This is the gravestone in Arlington National Cemetery of Cpl. Kareem Rashad Sultan Khan, an American soldier from New Jersey who was killed in Iraq on Aug. 7, 2007. He died when a bomb detonated as he and three others were checking abandoned houses for explosives.
A photo in the New Yorker of Khan's mother mourning at his grave had moved Colin Powell, and he talked about it on Meet the Press last Sunday.
"He was 20 years old. And then, at the very top of the headstone, it didn't have a Christian cross, it didn't have the Star of David, it had crescent and a star of the Islamic faith. And his name was Kareem Rashad Sultan Khan, and he was an American."
The New York Times told a bit more of Khan's story. He served in the Stryker Brigade combat team of the Army's 2nd Infantry Division, based in Fort Lewis, Wash.
He graduated from high school in 2005 and enlisted in the Army a few months later, spurred by his memories of the 9/11 terror attacks. "His Muslim faith did not make him not want to go. It never stopped him," his father, Feroze Khan, told the Gannett News Service in a story printed shortly after his death. "He looked at it that he's American and he has a job to do."
Khan had served in Iraq for just over a year, arriving in July 2006. He had sent home pictures to his family of him playing soccer with Iraqi children and hugging a smiling young Iraqi boy in Baghdad, according to his obituary in the Newark Star-Ledger.
He loved rooting for the Dallas Cowboys with his father, and challenging his 12-year-old stepsister, Aliya, to video games. He was crazy about Disney World. He last saw his family during a two-week visit in September 2006. On Meet the Press, Powell concluded his endorsement of Sen. Barack Obama by referring to the photo.
"I stared at it for an hour," he told New York Times columnist Maureen Dowd when she called him for some follow-up. "Who could debate that this kid lying in Arlington with Christian and Jewish and nondenominational buddies was not a fine American?"
Dowd went on to write:
Powell got a note from (the soldier's father) Feroze Khan this week thanking him for telling the world that Muslim-Americans are as good as any others. But he also received more e-mails insisting that Obama is a Muslim and one calling him "unconstitutional and unbiblical" for daring to support a socialist. He got a mass e-mail from a man wanting to spread the word that Obama was reading a book about the end of America written by a fellow Muslim. "Holy cow!" Powell thought. Upon checking Amazon.com, he saw that it was a reference to Fareed Zakaria, a Muslim who writes a Newsweek column and hosts a CNN foreign affairs show. His latest book is The Post-American World.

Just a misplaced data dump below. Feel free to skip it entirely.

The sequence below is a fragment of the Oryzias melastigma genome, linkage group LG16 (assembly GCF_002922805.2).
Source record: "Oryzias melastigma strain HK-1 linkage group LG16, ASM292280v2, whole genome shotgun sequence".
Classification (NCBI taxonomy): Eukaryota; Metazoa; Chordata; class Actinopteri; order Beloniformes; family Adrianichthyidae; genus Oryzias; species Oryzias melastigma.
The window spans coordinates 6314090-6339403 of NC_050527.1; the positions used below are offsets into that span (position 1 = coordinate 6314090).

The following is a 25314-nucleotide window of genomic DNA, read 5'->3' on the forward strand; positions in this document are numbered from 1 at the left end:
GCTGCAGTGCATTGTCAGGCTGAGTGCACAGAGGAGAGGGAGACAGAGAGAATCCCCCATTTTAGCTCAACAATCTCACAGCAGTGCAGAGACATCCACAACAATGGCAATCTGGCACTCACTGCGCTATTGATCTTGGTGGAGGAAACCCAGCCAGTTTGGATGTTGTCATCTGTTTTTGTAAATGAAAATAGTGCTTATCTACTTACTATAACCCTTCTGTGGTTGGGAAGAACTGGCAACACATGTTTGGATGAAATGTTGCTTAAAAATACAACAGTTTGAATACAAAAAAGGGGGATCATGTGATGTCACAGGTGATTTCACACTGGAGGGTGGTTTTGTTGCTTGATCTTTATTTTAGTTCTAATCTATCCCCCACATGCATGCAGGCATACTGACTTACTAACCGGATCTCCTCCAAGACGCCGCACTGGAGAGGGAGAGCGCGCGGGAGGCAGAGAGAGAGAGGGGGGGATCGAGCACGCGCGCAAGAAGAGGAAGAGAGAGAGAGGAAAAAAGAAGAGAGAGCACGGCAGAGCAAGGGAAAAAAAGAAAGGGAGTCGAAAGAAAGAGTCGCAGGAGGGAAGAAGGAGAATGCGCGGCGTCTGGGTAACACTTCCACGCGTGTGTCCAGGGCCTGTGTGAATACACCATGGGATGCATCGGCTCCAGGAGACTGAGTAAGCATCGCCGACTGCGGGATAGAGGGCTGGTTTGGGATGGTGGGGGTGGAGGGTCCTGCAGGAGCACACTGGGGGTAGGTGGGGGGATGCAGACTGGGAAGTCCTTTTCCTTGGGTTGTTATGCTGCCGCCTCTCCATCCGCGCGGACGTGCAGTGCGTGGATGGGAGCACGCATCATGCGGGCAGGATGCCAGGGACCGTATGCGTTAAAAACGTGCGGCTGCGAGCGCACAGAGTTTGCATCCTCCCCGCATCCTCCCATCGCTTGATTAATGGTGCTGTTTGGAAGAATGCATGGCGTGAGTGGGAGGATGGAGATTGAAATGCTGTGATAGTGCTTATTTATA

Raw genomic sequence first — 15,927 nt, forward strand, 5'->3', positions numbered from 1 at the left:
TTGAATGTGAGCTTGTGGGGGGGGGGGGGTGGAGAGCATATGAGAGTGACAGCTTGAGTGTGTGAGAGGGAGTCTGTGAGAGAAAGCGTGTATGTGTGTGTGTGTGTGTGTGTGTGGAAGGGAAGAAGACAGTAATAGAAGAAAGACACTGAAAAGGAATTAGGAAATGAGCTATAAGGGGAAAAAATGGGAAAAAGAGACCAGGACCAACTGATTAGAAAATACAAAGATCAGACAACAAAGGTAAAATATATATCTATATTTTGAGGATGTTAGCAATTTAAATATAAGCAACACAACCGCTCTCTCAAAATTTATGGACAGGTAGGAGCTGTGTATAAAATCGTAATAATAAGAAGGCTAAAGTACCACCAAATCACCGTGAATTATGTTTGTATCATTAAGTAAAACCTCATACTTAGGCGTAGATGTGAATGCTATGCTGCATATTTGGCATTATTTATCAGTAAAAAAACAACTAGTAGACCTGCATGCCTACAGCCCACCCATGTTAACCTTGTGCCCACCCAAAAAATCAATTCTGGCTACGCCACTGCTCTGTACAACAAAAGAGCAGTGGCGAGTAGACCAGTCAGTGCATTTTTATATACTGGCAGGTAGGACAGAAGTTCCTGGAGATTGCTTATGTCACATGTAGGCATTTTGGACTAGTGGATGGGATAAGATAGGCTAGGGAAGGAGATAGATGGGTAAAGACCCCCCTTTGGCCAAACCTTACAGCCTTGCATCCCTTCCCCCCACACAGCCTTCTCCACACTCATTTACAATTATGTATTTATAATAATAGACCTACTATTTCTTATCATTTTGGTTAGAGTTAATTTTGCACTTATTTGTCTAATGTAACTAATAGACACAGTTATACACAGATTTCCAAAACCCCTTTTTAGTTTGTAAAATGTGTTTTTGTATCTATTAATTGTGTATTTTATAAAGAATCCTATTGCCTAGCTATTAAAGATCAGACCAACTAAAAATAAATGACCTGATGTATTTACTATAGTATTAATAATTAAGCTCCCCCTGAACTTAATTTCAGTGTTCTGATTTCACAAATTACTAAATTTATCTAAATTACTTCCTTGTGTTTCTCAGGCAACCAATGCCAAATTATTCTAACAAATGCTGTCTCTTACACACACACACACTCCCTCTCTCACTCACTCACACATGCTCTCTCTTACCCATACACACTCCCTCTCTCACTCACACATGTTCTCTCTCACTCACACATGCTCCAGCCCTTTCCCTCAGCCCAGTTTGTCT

In case you missed it when it was published a few days ago, here is what Colin Powell said on Meet the Press about the false rumors that Sen. Barack Obama is a Muslim:
I'm also troubled by, not what Sen. McCain says, but what members of the party say. And it is permitted to be said such things as, "Well, you know that Mr. Obama is a Muslim." Well, the correct answer is, he is not a Muslim, he's a Christian. He's always been a Christian.
But the really right answer is, what if he is? Is there something wrong with being a Muslim in this country? The answer's no, that's not America. Is there something wrong with some 7-year-old Muslim-American kid believing that he or she could be president? Yet, I have heard senior members of my own party drop the suggestion, "He's a Muslim and he might be associated (with) terrorists." This is not the way we should be doing it in America.
I feel strongly about this particular point because of a picture I saw in a magazine. It was a photo essay about troops who are serving in Iraq and Afghanistan. And one picture at the tail end of this photo essay was of a mother in Arlington Cemetery, and she had her head on the headstone of her son's grave. And as the picture focused in, you could see the writing on the headstone. And it gave his awards — Purple Heart, Bronze Star — showed that he died in Iraq, gave his date of birth, date of death. He was 20 years old. And then, at the very top of the headstone, it didn't have a Christian cross, it didn't have the Star of David, it had crescent and a star of the Islamic faith. And his name was Kareem Rashad Sultan Khan, and he was an American.
He was born in New Jersey. He was 14 years old at the time of 9/11, and he waited until he can go serve his country, and he gave his life. Now, we have got to stop polarizing ourself in this way. And John McCain is as nondiscriminatory as anyone I know. But I'm troubled about the fact that, within the party, we have these kinds of expressions.